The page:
John Colson

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John Colson
Johncolson.gif
Born 1680
Died 20 January 1760, aged 80
Cambridge
Nationality United Kingdom
Fields Mathematics
Institutions University of Cambridge
Alma mater Christ Church, Oxford
Known for Signed-digit representation

John Colson (1680–1760) was an English clergyman and mathematician, Lucasian Professor of Mathematics at Cambridge University.

Life[edit]

John Colson was educated at Lichfield School before becoming an undergraduate at Christ Church, Oxford, though he did not take a degree there. He became a schoolmaster at Sir Joseph Williamson's Mathematical School in Rochester, and was elected Fellow of the Royal Society in 1713. He was Vicar of Chalk, Kent from 1724 to 1740. He relocated to Cambridge and lectured at Sidney Sussex College, Cambridge. [1] From 1739 to 1760 he was Lucasian Professor of Mathematics. He was also Rector of Lockington, Yorkshire.[2]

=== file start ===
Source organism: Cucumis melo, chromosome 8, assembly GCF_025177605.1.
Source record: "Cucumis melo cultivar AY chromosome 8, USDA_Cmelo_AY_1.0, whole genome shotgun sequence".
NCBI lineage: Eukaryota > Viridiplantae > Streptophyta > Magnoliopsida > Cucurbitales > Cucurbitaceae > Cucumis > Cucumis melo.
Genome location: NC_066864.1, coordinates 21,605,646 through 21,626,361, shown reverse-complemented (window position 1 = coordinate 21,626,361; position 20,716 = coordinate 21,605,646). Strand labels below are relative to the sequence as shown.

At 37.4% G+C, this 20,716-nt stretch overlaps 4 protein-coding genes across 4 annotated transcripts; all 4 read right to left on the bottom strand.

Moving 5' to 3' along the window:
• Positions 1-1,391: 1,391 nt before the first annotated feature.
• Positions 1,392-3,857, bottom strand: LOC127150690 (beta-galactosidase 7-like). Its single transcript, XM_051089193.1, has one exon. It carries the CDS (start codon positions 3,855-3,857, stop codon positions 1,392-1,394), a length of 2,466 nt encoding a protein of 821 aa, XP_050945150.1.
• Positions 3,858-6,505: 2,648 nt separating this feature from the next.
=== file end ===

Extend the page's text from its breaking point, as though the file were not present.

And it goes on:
Works[edit]

In 1726 he published his Negativo-Affirmativo Arithmetik advocating a modified decimal system of numeration. It involved "reduction [to] small figures" by "throwing all the large figures 9, 8, 7, 6 out of a given number, and introducing in their room the equivalent small figures 1\bar{1}, 1\bar{2}, 1\bar{3}, 1\bar{4} respectively".

John Colson translated several of Isaac Newton's works into English, including De Methodis Serierum et Fluxionum in 1736.[1]

See also[edit]

Notes[edit]

  1. ^ a b Cooper 1887.
  2. ^ "Colson, John (CL728J2)". A Cambridge Alumni Database. University of Cambridge. 

References[edit]